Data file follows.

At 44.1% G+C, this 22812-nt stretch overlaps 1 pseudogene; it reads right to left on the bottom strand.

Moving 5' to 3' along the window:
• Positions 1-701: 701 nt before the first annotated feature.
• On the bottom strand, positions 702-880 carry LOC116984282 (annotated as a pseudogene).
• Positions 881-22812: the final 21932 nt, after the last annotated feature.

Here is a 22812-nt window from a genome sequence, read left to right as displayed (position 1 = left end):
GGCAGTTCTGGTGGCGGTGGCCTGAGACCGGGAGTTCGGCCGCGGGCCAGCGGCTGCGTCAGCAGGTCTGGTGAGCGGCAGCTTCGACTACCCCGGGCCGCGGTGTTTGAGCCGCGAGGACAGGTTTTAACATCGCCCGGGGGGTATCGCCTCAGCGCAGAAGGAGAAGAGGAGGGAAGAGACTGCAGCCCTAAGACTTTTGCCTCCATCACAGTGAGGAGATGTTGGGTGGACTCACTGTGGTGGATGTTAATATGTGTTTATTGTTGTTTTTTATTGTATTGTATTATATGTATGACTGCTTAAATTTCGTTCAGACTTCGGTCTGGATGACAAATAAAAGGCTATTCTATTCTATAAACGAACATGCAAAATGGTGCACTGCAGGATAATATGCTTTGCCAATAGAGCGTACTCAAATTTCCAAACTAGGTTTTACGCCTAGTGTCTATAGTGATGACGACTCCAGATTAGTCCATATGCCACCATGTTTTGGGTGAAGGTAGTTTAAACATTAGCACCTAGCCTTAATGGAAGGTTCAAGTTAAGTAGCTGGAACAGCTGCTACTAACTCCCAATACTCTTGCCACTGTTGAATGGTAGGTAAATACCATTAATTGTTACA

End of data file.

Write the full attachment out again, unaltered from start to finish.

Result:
At 44.1% G+C, this 22812-nt stretch overlaps 1 pseudogene; it reads right to left on the bottom strand.

Moving 5' to 3' along the window:
• Positions 1-701: 701 nt before the first annotated feature.
• On the bottom strand, positions 702-880 carry LOC116984282 (annotated as a pseudogene).
• Positions 881-22812: the final 21932 nt, after the last annotated feature.

Here is a 22812-nt window from a genome sequence, read left to right as displayed (position 1 = left end):
GGCAGTTCTGGTGGCGGTGGCCTGAGACCGGGAGTTCGGCCGCGGGCCAGCGGCTGCGTCAGCAGGTCTGGTGAGCGGCAGCTTCGACTACCCCGGGCCGCGGTGTTTGAGCCGCGAGGACAGGTTTTAACATCGCCCGGGGGGTATCGCCTCAGCGCAGAAGGAGAAGAGGAGGGAAGAGACTGCAGCCCTAAGACTTTTGCCTCCATCACAGTGAGGAGATGTTGGGTGGACTCACTGTGGTGGATGTTAATATGTGTTTATTGTTGTTTTTTATTGTATTGTATTATATGTATGACTGCTTAAATTTCGTTCAGACTTCGGTCTGGATGACAAATAAAAGGCTATTCTATTCTATAAACGAACATGCAAAATGGTGCACTGCAGGATAATATGCTTTGCCAATAGAGCGTACTCAAATTTCCAAACTAGGTTTTACGCCTAGTGTCTATAGTGATGACGACTCCAGATTAGTCCATATGCCACCATGTTTTGGGTGAAGGTAGTTTAAACATTAGCACCTAGCCTTAATGGAAGGTTCAAGTTAAGTAGCTGGAACAGCTGCTACTAACTCCCAATACTCTTGCCACTGTTGAATGGTAGGTAAATACCATTAATTGTTACA